This type of exchange is at the root of the kind of academic discourse for which the Writing Center is capable of preparing students. Interacting with a tutor can leave a student feeling uniquely heard and understood in a way that may not always occur in a full class. Even in an individual conference with an attentive instructor, the student may be too shy or too intimidated to express his or her thoughts completely. The writing center conference creates a space within which a student is expected to be diligent and thorough, but also unafraid of taking risks, and of potentially making mistakes or encountering setbacks. Armed with that experience, students can feel confident in formulating and developing ideas which provoke interesting discussion, articulating those ideas clearly enough for others to understand them, and then submitting their creations, not just to their instructors, but to a greater discourse community made up of professors, tutors, peers, and anyone else who might come into contact with their work.
The discursive nature of a writing center session can prepare students for the kinds of thoughts and questions that their readers may have, prompting them to think of their papers not just as assignments, but as declarations of claims and ideas, which other scholars may wish to discuss or debate or otherwise respond to. This, then, is the function of the Writing Center: to provide a space in which students can test-drive their ideas and execution, building their confidence and troubleshooting their expression in preparation for engaging with a dynamic, thoughtful, and responsive audience.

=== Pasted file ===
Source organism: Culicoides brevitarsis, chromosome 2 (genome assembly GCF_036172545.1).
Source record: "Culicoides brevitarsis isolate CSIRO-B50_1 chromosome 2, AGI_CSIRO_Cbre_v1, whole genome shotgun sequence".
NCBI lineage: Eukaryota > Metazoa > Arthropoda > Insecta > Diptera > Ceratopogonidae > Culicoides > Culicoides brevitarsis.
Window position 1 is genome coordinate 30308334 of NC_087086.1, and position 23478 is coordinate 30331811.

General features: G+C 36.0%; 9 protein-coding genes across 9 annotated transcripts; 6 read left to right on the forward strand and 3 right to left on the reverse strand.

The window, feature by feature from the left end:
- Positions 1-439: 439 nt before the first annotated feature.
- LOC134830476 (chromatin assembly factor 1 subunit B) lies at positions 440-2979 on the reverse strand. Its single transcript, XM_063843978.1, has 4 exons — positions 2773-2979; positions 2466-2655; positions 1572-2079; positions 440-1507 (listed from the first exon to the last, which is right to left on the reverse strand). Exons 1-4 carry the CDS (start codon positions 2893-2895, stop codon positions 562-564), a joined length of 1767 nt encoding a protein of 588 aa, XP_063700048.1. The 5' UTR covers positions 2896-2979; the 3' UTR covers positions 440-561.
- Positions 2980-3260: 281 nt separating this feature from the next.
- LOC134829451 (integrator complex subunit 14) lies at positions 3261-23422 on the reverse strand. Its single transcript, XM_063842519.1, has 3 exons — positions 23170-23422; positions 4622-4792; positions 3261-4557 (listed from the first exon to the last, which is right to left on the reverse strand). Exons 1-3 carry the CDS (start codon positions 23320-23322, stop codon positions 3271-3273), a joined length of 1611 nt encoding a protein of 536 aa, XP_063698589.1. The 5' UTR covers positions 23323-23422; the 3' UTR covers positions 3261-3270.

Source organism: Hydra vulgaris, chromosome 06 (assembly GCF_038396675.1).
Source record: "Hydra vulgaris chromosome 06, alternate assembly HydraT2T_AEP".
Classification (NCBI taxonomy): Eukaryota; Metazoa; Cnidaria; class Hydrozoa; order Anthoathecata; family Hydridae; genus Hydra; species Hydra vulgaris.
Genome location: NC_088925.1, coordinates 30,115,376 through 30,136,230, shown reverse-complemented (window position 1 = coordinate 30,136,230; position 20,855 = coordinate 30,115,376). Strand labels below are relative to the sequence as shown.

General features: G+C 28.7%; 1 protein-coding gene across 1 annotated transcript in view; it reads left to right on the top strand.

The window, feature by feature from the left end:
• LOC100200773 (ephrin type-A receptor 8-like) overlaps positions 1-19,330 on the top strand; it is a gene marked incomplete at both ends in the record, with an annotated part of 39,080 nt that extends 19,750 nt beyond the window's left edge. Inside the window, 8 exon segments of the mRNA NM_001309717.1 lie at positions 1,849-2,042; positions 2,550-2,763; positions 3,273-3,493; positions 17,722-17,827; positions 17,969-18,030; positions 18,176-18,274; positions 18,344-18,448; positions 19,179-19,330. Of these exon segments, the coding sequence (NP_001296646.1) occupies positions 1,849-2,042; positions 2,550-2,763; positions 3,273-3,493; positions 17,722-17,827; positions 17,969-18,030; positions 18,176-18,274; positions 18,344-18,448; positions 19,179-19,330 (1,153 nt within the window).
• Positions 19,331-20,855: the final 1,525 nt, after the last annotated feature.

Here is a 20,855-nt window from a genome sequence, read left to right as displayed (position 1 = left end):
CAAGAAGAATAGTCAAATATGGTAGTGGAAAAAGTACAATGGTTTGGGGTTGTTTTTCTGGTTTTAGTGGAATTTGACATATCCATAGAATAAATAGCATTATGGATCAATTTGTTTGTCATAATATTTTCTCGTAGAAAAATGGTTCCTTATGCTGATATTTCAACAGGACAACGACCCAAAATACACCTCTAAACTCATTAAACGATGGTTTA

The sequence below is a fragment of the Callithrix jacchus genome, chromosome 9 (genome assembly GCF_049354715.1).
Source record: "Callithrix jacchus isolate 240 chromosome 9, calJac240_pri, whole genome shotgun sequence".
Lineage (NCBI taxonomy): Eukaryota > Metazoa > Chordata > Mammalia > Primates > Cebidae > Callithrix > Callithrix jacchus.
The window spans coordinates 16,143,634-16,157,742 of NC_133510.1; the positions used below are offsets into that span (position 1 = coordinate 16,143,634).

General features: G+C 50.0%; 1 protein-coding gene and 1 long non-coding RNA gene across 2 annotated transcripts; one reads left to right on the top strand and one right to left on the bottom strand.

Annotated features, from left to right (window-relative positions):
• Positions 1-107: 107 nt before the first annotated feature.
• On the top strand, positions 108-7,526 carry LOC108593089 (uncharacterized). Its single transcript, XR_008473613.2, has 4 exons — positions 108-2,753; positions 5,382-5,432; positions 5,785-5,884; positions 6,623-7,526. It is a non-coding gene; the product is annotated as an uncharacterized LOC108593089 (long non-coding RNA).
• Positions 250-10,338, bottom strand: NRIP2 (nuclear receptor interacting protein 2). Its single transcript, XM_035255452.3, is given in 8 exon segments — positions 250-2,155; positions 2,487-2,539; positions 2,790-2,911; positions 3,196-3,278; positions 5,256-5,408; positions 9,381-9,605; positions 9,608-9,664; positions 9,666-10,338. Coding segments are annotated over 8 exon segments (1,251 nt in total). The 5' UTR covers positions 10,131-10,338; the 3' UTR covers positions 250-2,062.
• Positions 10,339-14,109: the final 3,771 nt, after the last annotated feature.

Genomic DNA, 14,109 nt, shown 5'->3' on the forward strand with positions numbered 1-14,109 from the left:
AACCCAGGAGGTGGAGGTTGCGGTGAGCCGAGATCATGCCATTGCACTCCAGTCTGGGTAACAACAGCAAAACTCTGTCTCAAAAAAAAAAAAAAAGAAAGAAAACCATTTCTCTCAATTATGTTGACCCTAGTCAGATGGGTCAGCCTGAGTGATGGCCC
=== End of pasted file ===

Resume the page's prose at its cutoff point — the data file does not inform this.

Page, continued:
Even after having devoted adequate time to his or her writing to craft a strong paper, the student likely still has much to learn, but so does everyone in a scholarly community. The difference is that those who are new to such a community may not yet know how to convey what they do know, while remaining open to comments and connections regarding what they don’t. The Writing Center can help new writers to practice such interactions, becoming acquainted with the idea of writing as a discussion in which their voices are valuable. At the same time, it can also provide a sounding board for experienced writers, allowing them to test out works which may not yet be ready for submission to a broader discussion.
The Writing Center creates a space in which writers of all levels, at all stages, can challenge themselves in a non-threatening, yet non-coddling, environment. By bridging the gap between the privacy of the writer’s mind and the exposure of publication, the Writing Center helps to ensure that every writer has the tools and the confidence to enter new conversations, and to bring something intriguing to the table.
* Rosie Kavanah is Assistant Director of the Writing Center